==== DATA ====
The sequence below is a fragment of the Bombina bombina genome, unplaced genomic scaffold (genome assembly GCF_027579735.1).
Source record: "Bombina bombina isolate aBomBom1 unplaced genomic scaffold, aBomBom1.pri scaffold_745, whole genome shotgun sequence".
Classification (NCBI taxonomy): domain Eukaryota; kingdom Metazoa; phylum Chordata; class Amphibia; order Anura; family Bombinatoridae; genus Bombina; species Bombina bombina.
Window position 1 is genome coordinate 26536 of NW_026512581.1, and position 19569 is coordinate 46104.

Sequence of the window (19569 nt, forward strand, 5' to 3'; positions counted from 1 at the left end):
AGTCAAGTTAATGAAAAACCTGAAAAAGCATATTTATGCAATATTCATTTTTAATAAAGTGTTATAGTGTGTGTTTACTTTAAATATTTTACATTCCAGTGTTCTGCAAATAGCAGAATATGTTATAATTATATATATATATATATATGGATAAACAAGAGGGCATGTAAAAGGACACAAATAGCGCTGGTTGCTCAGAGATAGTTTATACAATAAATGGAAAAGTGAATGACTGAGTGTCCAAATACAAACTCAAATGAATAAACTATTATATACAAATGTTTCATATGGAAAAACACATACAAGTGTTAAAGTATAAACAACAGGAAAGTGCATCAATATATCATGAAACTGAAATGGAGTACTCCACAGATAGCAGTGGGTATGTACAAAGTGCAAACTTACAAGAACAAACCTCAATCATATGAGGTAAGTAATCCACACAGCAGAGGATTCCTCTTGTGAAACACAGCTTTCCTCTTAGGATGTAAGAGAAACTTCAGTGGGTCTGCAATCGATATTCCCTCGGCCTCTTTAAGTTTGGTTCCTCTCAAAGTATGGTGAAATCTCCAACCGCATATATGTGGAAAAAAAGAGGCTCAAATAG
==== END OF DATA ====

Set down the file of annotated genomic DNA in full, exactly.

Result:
The sequence below is a fragment of the Bombina bombina genome, unplaced genomic scaffold (genome assembly GCF_027579735.1).
Source record: "Bombina bombina isolate aBomBom1 unplaced genomic scaffold, aBomBom1.pri scaffold_745, whole genome shotgun sequence".
Classification (NCBI taxonomy): domain Eukaryota; kingdom Metazoa; phylum Chordata; class Amphibia; order Anura; family Bombinatoridae; genus Bombina; species Bombina bombina.
Window position 1 is genome coordinate 26536 of NW_026512581.1, and position 19569 is coordinate 46104.

Sequence of the window (19569 nt, forward strand, 5' to 3'; positions counted from 1 at the left end):
AGTCAAGTTAATGAAAAACCTGAAAAAGCATATTTATGCAATATTCATTTTTAATAAAGTGTTATAGTGTGTGTTTACTTTAAATATTTTACATTCCAGTGTTCTGCAAATAGCAGAATATGTTATAATTATATATATATATATATATGGATAAACAAGAGGGCATGTAAAAGGACACAAATAGCGCTGGTTGCTCAGAGATAGTTTATACAATAAATGGAAAAGTGAATGACTGAGTGTCCAAATACAAACTCAAATGAATAAACTATTATATACAAATGTTTCATATGGAAAAACACATACAAGTGTTAAAGTATAAACAACAGGAAAGTGCATCAATATATCATGAAACTGAAATGGAGTACTCCACAGATAGCAGTGGGTATGTACAAAGTGCAAACTTACAAGAACAAACCTCAATCATATGAGGTAAGTAATCCACACAGCAGAGGATTCCTCTTGTGAAACACAGCTTTCCTCTTAGGATGTAAGAGAAACTTCAGTGGGTCTGCAATCGATATTCCCTCGGCCTCTTTAAGTTTGGTTCCTCTCAAAGTATGGTGAAATCTCCAACCGCATATATGTGGAAAAAAAGAGGCTCAAATAG